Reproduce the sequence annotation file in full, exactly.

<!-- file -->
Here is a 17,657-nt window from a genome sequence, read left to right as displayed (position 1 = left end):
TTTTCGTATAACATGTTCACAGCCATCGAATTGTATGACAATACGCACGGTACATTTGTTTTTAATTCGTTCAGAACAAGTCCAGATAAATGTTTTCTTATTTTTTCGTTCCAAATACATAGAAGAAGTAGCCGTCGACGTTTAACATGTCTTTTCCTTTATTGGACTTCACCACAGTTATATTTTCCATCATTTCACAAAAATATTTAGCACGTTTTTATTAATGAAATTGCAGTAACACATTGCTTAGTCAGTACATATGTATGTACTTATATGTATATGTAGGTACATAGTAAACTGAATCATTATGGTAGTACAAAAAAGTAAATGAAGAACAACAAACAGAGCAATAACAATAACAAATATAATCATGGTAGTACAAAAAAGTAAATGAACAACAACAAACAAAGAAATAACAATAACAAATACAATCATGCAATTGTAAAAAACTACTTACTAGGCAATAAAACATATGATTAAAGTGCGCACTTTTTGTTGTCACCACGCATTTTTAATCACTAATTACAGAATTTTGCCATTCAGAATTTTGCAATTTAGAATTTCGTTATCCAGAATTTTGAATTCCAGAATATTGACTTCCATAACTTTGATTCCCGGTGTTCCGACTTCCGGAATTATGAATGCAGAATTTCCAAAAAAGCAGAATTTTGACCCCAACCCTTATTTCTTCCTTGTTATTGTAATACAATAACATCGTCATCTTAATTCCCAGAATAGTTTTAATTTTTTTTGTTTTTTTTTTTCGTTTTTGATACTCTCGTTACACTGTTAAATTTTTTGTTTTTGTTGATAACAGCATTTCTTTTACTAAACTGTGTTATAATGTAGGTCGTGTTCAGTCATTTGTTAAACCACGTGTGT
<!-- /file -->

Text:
Here is a 17,657-nt window from a genome sequence, read left to right as displayed (position 1 = left end):
TTTTCGTATAACATGTTCACAGCCATCGAATTGTATGACAATACGCACGGTACATTTGTTTTTAATTCGTTCAGAACAAGTCCAGATAAATGTTTTCTTATTTTTTCGTTCCAAATACATAGAAGAAGTAGCCGTCGACGTTTAACATGTCTTTTCCTTTATTGGACTTCACCACAGTTATATTTTCCATCATTTCACAAAAATATTTAGCACGTTTTTATTAATGAAATTGCAGTAACACATTGCTTAGTCAGTACATATGTATGTACTTATATGTATATGTAGGTACATAGTAAACTGAATCATTATGGTAGTACAAAAAAGTAAATGAAGAACAACAAACAGAGCAATAACAATAACAAATATAATCATGGTAGTACAAAAAAGTAAATGAACAACAACAAACAAAGAAATAACAATAACAAATACAATCATGCAATTGTAAAAAACTACTTACTAGGCAATAAAACATATGATTAAAGTGCGCACTTTTTGTTGTCACCACGCATTTTTAATCACTAATTACAGAATTTTGCCATTCAGAATTTTGCAATTTAGAATTTCGTTATCCAGAATTTTGAATTCCAGAATATTGACTTCCATAACTTTGATTCCCGGTGTTCCGACTTCCGGAATTATGAATGCAGAATTTCCAAAAAAGCAGAATTTTGACCCCAACCCTTATTTCTTCCTTGTTATTGTAATACAATAACATCGTCATCTTAATTCCCAGAATAGTTTTAATTTTTTTTGTTTTTTTTTTTCGTTTTTGATACTCTCGTTACACTGTTAAATTTTTTGTTTTTGTTGATAACAGCATTTCTTTTACTAAACTGTGTTATAATGTAGGTCGTGTTCAGTCATTTGTTAAACCACGTGTGT